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Internal carbon charge seeks external change

in Around Campus/News by

This year, the college instituted an internal carbon charge in an effort to reduce its carbon footprint and eventually become emission neutral. The carbon charge is imposed on the college by itself, and which is intrinsically difficult to implement. The idea of carbon pricing is a policy idea commonly for mitigating carbon emissions on a national scale, but Swarthmore and other institutions have implemented a version of carbon prices on themselves.

The college is also a leader in the push for a nation-wide tax on carbon, President Valerie Smith signed the Letter on Carbon Action, which was a letter sent by colleges and universities to the Trump administration encouraging him to honor the Paris Climate Agreement, make sure policies are based on the scientific and technical facts, and invest in a low-carbon economy. The college also endorses a nationwide carbon tax and has advertised their advocacy heavily on the college’s official social media. The carbon charge, as well as the advocacy for the national carbon pricing, is an attempt by the college to help combat climate change and is the primary way that Swarthmore is trying to mitigate climate change.

Swarthmore’s carbon charge was modeled after Yale and Princeton’s internal carbon charges, and a goal of the charge is to serve as a model and help advance the case both for internal charges at other institutions as well as for nationwide carbon pricing. Swarthmore’s internal carbon works by raising money for a carbon fund which will be used for sustainability projects.

The charge consists of three parts: a fee levied on department budgets, a shadow price on energy for future projects, and the carbon fund. The fee charge placed on department budget funds the carbon fund. The fee is a flat tax on departments, and the shadow price is an added fee on energy that makes the cost of energy higher to the college than it would be without the self-impose shadow price.

Climate Action Senior Fellow Nathan Graf believes that the carbon charge has been successful in its first year of operation.

I think the Carbon Charge program has been fantastically successful, in particular as a platform for education and engagement on carbon pricing solutions. The baseline levy for the Carbon Charge is currently 1.25 percent of department and office budgets, exclusive of salaries and benefits, which totals about $300,000. For next year’s charge, several departments stepped up and voluntarily contributed an additional $40,000 to the Carbon Charge. I think that level of generosity reflects positively on the program and speaks to the support it has in the campus community,” he said.

Graf also explained what the money raised by the Carbon Charge will be used for.

“The Ecosphere Executive Committee granted final approval for a Green Revolving Fund a few weeks ago. The GRF will use the revenues for the carbon charge on projects that will reduce our emissions and save the college money in the long run. We’re working with Facilities to use much of the first year’s revenue to fund LED lighting upgrades on campus,” he said.

The charge was developed by members of the Swarthmore community including faculty, alumni, and members of the administration. Professor of Economics Stephen Golub highlighted the importance of private institutions like the college instituting changes in light of the lack of climate.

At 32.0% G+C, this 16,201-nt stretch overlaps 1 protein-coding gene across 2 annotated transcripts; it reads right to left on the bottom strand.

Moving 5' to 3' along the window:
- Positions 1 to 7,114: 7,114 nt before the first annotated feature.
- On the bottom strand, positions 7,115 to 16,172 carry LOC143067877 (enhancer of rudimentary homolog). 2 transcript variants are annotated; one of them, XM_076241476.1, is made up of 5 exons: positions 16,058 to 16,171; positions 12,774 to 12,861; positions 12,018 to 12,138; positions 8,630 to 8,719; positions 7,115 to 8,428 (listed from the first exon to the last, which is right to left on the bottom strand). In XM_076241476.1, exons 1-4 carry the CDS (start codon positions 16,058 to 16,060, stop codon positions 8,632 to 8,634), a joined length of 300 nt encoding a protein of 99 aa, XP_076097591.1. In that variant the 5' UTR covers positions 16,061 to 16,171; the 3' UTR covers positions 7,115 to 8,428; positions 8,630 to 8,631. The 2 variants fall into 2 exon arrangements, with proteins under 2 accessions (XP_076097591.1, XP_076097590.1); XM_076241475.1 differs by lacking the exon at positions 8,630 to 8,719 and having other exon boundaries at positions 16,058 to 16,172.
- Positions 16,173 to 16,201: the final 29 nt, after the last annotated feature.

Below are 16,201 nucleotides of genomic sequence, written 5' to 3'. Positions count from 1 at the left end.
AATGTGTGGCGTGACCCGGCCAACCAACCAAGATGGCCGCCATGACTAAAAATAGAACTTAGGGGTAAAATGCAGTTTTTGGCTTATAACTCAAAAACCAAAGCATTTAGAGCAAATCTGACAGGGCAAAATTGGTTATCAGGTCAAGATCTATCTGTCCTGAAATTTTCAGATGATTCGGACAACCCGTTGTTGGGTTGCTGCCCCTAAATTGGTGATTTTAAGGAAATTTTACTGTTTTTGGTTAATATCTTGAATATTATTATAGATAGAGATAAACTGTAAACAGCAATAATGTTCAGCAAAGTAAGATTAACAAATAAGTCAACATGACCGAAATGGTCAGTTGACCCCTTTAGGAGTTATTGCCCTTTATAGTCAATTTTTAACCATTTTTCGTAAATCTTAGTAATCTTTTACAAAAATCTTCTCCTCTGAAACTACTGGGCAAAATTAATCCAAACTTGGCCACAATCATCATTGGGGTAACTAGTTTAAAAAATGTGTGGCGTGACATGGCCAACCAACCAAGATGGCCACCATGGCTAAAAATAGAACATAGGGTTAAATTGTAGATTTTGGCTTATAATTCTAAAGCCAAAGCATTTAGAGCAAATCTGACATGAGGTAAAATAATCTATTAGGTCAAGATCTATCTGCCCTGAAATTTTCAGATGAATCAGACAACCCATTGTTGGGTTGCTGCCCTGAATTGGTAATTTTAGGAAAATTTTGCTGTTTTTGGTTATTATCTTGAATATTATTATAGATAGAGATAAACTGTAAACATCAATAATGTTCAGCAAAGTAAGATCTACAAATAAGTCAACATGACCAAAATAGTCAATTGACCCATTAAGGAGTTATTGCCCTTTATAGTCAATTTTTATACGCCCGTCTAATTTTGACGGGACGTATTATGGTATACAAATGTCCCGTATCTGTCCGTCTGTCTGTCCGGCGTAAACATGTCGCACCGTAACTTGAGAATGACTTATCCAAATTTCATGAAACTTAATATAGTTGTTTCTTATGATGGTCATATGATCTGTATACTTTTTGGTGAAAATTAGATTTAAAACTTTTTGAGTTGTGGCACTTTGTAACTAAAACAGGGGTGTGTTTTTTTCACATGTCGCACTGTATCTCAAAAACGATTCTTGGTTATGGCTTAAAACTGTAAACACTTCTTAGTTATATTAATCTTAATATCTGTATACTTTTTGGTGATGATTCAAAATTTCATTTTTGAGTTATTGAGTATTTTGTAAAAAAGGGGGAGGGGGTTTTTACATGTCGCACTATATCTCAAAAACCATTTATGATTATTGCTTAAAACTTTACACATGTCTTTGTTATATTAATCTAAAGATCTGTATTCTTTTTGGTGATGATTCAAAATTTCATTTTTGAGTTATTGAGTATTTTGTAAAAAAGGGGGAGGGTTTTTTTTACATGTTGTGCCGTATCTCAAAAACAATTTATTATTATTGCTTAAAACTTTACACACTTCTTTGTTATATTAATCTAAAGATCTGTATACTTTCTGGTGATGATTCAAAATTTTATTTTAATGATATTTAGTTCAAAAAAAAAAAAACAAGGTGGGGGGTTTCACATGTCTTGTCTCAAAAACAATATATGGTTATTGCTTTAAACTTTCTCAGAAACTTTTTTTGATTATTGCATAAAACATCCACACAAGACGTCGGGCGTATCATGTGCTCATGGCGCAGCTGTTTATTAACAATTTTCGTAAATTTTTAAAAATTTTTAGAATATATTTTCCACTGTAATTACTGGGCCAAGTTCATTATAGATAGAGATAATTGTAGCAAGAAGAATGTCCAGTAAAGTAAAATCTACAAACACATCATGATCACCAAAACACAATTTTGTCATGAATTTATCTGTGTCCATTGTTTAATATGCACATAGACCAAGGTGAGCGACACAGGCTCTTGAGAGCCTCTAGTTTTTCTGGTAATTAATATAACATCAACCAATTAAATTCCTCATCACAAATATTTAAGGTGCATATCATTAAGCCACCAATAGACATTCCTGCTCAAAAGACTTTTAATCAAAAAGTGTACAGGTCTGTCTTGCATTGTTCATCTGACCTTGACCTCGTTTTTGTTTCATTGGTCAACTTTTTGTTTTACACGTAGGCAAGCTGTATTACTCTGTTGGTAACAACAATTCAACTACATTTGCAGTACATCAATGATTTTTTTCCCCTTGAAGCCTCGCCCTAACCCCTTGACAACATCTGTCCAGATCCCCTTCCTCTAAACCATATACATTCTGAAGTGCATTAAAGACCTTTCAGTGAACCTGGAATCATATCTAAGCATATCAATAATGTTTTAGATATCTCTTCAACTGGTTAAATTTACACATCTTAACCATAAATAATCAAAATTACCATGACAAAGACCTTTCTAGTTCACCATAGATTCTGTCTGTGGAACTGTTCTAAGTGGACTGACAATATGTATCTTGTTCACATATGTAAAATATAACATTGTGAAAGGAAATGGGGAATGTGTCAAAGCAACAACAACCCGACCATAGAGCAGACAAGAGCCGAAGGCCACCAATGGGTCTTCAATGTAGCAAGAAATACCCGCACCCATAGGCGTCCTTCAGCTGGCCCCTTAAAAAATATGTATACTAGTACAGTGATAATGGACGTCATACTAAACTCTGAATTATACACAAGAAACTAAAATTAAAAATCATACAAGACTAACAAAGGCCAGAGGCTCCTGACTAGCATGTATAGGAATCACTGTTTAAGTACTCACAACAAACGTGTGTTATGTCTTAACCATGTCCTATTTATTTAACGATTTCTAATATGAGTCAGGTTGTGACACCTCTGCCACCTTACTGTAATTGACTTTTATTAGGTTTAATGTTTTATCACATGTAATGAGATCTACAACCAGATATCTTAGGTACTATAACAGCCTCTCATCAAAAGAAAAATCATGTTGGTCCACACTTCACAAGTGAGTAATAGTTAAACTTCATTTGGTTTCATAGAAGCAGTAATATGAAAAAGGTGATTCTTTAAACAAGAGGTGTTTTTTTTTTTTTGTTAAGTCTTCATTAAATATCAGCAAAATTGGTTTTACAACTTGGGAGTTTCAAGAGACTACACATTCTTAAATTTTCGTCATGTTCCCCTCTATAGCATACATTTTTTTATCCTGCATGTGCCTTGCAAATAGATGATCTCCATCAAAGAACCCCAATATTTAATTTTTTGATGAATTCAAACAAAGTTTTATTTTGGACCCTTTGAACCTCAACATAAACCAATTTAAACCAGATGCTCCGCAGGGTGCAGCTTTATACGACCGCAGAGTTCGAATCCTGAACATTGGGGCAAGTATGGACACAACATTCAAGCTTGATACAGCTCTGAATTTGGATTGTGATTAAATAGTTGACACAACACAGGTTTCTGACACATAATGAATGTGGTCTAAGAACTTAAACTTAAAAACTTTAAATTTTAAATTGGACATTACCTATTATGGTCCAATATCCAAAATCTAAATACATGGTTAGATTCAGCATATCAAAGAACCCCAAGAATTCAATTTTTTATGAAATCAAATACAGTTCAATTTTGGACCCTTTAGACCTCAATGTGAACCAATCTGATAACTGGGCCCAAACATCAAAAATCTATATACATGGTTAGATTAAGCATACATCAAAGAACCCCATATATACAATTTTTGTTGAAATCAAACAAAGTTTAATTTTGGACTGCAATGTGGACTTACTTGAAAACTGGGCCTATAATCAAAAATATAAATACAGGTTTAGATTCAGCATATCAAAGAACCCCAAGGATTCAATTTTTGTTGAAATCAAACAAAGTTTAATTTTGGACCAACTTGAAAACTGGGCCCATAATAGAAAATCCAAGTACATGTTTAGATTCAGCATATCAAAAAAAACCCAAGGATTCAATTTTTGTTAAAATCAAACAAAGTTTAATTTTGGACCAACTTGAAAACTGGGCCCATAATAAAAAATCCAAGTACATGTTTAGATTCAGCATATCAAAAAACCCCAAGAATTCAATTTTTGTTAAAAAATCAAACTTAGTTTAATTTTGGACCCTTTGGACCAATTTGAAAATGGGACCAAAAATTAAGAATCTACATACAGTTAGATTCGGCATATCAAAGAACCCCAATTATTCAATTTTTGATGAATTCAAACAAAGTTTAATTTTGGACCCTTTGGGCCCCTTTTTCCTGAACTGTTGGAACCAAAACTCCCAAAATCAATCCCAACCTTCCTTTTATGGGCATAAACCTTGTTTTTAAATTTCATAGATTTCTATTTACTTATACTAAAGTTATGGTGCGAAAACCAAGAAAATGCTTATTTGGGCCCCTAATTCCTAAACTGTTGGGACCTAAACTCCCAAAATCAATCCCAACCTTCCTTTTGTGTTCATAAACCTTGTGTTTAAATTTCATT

“The carbon charge was the result of the concern about sustainability and climate change and so on, highlighted by the divestment movement, again with discussions we had within the department, we thought the college should do something … It was an attempt to see if we could come up with something we could do concretely about climate change at this college and link up with the national movement to price carbon, that national and international movement, which to economists is the most promising thing you can do,” he said.

Golub also explained the charge in economic terms.

“The idea is that greenhouse gasses and climate change are …  a negative externality [a bad effect on people not involved in a particular purchase], and you can’t leave that to the private market. You have to either regulate it, or put a price on it. There are a number of advantages to pricing over regulation, and we need to do this. This needs to be done on a national and global scale, voluntary efforts aren’t enough. In the absence of the federal government doing anything, individual institutions can step up to the plate,” he said.

The structure of the Carbon Charge is a flat tax on departments, meaning that the charge is not reflective of their actual carbon usage, which would not create an incentive for members of the department to change their carbon usage.

[Carbon within departments] is very difficult to price. How would [the] economics department reduce its carbon footprint? Well, we could turn the lights off, we could shut off our computers, we could make sure our windows are closed, and so on, but there’s no way at present to measure or price that because the economics department is part of Kohlberg hall, and even in Kohlberg, even if we were to do this together with the other departments, there is no way to monitor that very easily in Kohlberg at present. It’s very, very difficult. For Yale, it is a bit easier because they have different schools, and they can monitor that for different institution within Yale,” he said.

Golub also praised the work that has been done by the college and stressed that the carbon charge was part of a larger movement.

“This is the first year, and my take on it [is that] I think amazing progress was made in one year considering the difficulty of this. Again, it’s kind of a crazy thing for places to tax themselves, the government should be taxing us. It’s awkward to implement, considering the difficulties of this, [but] we’ve done a great job […] Any one person or institution can only do so much, but there are two reasons that it matters a whole lot. First of all, everyone should do their part. We’re doing our part, but maybe more important is the signal that it sends out there to the world: that we care; we are a prestigious place, even if small; and that what we can do makes a difference, and if others see that we’re doing this, [then] we’re part of a movement,” he said.